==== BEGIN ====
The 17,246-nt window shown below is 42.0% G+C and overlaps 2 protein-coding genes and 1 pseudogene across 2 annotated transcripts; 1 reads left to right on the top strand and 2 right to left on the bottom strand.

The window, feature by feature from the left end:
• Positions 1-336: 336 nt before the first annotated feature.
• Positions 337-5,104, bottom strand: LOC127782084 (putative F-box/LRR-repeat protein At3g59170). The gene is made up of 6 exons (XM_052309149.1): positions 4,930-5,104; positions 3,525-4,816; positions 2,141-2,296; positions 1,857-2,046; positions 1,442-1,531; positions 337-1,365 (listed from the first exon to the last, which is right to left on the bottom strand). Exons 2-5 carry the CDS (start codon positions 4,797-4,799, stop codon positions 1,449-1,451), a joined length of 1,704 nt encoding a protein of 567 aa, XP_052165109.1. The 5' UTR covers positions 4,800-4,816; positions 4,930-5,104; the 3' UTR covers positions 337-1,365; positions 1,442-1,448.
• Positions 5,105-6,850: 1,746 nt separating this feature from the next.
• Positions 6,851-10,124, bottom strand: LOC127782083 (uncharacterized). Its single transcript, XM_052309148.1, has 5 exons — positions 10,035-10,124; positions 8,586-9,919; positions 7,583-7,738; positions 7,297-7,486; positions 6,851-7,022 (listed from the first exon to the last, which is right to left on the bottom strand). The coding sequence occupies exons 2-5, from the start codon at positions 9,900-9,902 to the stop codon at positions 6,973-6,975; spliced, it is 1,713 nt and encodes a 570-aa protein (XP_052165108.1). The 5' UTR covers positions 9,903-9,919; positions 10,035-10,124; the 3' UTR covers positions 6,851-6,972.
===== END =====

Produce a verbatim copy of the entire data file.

The 17,246-nt window shown below is 42.0% G+C and overlaps 2 protein-coding genes and 1 pseudogene across 2 annotated transcripts; 1 reads left to right on the top strand and 2 right to left on the bottom strand.

The window, feature by feature from the left end:
• Positions 1-336: 336 nt before the first annotated feature.
• Positions 337-5,104, bottom strand: LOC127782084 (putative F-box/LRR-repeat protein At3g59170). The gene is made up of 6 exons (XM_052309149.1): positions 4,930-5,104; positions 3,525-4,816; positions 2,141-2,296; positions 1,857-2,046; positions 1,442-1,531; positions 337-1,365 (listed from the first exon to the last, which is right to left on the bottom strand). Exons 2-5 carry the CDS (start codon positions 4,797-4,799, stop codon positions 1,449-1,451), a joined length of 1,704 nt encoding a protein of 567 aa, XP_052165109.1. The 5' UTR covers positions 4,800-4,816; positions 4,930-5,104; the 3' UTR covers positions 337-1,365; positions 1,442-1,448.
• Positions 5,105-6,850: 1,746 nt separating this feature from the next.
• Positions 6,851-10,124, bottom strand: LOC127782083 (uncharacterized). Its single transcript, XM_052309148.1, has 5 exons — positions 10,035-10,124; positions 8,586-9,919; positions 7,583-7,738; positions 7,297-7,486; positions 6,851-7,022 (listed from the first exon to the last, which is right to left on the bottom strand). The coding sequence occupies exons 2-5, from the start codon at positions 9,900-9,902 to the stop codon at positions 6,973-6,975; spliced, it is 1,713 nt and encodes a 570-aa protein (XP_052165108.1). The 5' UTR covers positions 9,903-9,919; positions 10,035-10,124; the 3' UTR covers positions 6,851-6,972.